Frequently Asked Questions
1. Membership FAQs
Yes. You can cancel your membership at any time with no questions asked. After your free trial ends, you’ll automatically be charged for the membership plan you select during signup.
If you wish to cancel your account during the first 30 days after your free trial ends, we’ll refund 100% of your membership fee. After the first month, you can cancel at anytime and you won’t be charged again, but that will also discontinue your access to the paid member features.
Our vegan recipes are free, but Amelia and I need to cover the expenses of running a website like this and we need to earn a living, too.
It takes a lot of time and money to invent and find recipes. We also practice making them before we recommend them so we know if they’re good. We also practice them so we know how to show you the easiest, most inexpensive way to make them. We’ve prepared some recipes as many as 5 times to get them right!
For as little as two cups of gourmet coffee per month, we can save you hours of frustration, wasted ingredients, and we might even help you eat a more balanced plant-based vegan diet. That’s a small price to pay for simplicity and peace of mind.
You can certainly show ONE of your meal plans to your friends so they see how awesome our service is, but you can’t share your membership with them. Each membership is for one household only.
Our vegan meal plans can save you 5 hours or more per month while making it easy to eat a balanced vegan diet. In exchange for giving you back that time and making your life easier, we only ask for the financial equivalent of two gourmet cups of coffee each month. That’s a helluva value!
Feel free to share your LottaVeg experience with your friends, but please ask them to signup for their own membership so we can afford to continue providing this service.
Yes. We offer a 7-day free trial. Cancel anytime during that 7 days and you won’t be charged.
You can copy the meal plans to your own personal meal planner and customize them. That will also give you access to more than 3 at a time, but you’ll only be able to access your personal meal planner as long as you’re an active member. Your saved meal plans will be lost if you cancel your account.
We only keep 3 vegan meal plans available at a time on the website: Last Week, This Week and Next Week. We like to keep things uncluttered and easy to use.
2. Plant-based Meal Plans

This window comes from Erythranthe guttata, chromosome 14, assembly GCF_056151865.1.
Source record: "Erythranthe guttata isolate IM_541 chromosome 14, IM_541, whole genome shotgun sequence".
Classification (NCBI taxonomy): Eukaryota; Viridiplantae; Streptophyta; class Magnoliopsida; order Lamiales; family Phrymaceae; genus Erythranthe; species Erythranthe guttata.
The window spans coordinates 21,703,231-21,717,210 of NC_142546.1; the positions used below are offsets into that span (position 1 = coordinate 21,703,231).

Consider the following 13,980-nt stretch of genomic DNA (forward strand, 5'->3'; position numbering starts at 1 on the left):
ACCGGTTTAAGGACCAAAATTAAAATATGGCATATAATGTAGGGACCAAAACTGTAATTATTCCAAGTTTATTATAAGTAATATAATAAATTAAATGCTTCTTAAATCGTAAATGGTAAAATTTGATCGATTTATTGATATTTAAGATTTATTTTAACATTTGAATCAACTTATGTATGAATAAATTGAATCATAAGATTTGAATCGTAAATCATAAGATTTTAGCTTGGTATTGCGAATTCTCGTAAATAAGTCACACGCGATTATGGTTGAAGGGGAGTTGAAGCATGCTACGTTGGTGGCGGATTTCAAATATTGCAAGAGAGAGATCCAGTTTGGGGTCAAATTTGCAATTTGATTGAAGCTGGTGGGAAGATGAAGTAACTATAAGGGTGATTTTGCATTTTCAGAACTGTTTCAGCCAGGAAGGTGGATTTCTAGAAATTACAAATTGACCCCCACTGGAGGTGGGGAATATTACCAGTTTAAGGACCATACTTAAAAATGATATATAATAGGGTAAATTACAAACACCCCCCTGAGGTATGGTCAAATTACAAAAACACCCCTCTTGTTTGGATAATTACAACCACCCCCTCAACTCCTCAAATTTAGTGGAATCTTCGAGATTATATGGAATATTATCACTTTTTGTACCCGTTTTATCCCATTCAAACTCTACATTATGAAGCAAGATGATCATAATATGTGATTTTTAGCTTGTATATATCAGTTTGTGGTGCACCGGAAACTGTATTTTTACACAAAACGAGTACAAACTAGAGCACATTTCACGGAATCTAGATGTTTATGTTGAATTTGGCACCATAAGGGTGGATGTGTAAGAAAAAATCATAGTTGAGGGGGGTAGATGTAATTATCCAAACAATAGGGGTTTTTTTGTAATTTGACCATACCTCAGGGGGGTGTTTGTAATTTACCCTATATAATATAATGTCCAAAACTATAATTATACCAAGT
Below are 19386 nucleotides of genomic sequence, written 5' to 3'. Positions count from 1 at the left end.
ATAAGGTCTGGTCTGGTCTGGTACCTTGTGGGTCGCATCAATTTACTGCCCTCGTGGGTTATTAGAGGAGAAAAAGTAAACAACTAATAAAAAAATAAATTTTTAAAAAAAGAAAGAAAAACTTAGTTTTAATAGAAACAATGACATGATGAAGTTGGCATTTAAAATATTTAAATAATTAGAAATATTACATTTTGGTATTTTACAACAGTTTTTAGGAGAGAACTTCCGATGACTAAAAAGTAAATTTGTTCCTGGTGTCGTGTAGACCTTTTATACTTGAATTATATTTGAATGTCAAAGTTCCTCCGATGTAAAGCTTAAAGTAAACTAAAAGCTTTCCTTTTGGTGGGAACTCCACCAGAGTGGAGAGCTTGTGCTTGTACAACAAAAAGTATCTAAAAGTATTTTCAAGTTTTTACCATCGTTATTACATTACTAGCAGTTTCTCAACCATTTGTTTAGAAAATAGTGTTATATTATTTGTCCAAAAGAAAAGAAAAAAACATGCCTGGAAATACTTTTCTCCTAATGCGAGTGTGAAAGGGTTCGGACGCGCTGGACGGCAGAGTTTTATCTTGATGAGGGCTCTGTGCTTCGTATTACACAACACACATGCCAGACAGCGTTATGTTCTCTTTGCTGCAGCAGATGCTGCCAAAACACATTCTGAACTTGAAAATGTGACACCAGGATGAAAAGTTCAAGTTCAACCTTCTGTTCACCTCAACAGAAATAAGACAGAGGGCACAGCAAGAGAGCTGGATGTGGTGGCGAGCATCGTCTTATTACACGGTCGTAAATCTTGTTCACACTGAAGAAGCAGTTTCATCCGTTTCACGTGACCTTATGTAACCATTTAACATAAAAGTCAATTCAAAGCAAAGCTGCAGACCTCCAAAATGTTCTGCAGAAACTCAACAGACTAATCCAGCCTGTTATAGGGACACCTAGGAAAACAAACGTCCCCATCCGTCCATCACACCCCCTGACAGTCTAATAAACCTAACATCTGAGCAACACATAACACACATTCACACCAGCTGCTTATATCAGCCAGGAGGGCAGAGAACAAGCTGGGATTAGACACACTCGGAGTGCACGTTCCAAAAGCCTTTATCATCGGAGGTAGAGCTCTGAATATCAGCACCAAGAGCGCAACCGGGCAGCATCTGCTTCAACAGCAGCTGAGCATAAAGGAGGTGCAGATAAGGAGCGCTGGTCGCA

Of course! We happily welcome vegetarians and anyone who wants to try a plant-based vegan diet. You won’t find shamers on LottaVeg because we won’t tolerate it. Derogatory comments of any kind will be removed. Plus, if you don’t tell anyone you’re not vegan, they won’t know and will assume you are.
If you still eat dairy and eggs, you can adjust our recipes accordingly. However, we hope you’ll give our vegan recipes a try before altering them. You may find you don’t need, and won’t miss, the animal ingredients.
Each week, we publish a new vegan meal plan with recipes for breakfast, lunch, dinner, a snack, and delicious desserts. Some of the meals make enough for leftovers so we make use of those during the week to give you more free time.
For example, the Vegan Tofu Scramble makes enough for 4 to 6 servings, so you can cook this recipe on Saturday or Sunday morning and have enough for a couple more breakfast meals during the week when you don’t have time to cook it from scratch. You can take some of the dinners to work as your lunch, too.
Our weekly vegan meal plan has a blend of recipes that you’ve cooked before and new recipes that you’re sure to love. We do this to keep things simple so you don’t have to learn a new recipe every time you cook, while also giving you new things that’ll tease your tastebuds.
We also avoid overly complex recipes, or recipes with hard to find or expensive ingredients. If a recipe requires a magic wand to come out right, you won’t find it on your weekly vegan meal plan.
Most definitely! Unless you’re a junk food vegan (which you won’t be if you follow our vegan meal plan), dessert is perfectly acceptable.
In fact, desserts are often part of a healthy plant based vegan diet because they contain healthy ingredients like fruit, and they don’t contain unhealthy ingredients that are terrible for you, like cream, butter or eggs. You can even substitute gluten-free flour to make it easier on your tummy if you have a gluten intolerance. We often do that for Amelia.
We also get recipes from plant-based and vegan cookbooks and websites, and we give credit where credit is due with a link to their website or their cookbook on Amazon. We may get an affiliate commission from these links, but we only recommend things we’ve tried and like.
We prepare every recipe that we share and do a thorough taste-test to make sure it’s worthy of being in our vegan recipes list and in your weekly vegan meal plan.
You most certainly can do it yourself. We share our vegan recipes free of charge. You can use them without signing up for a membership.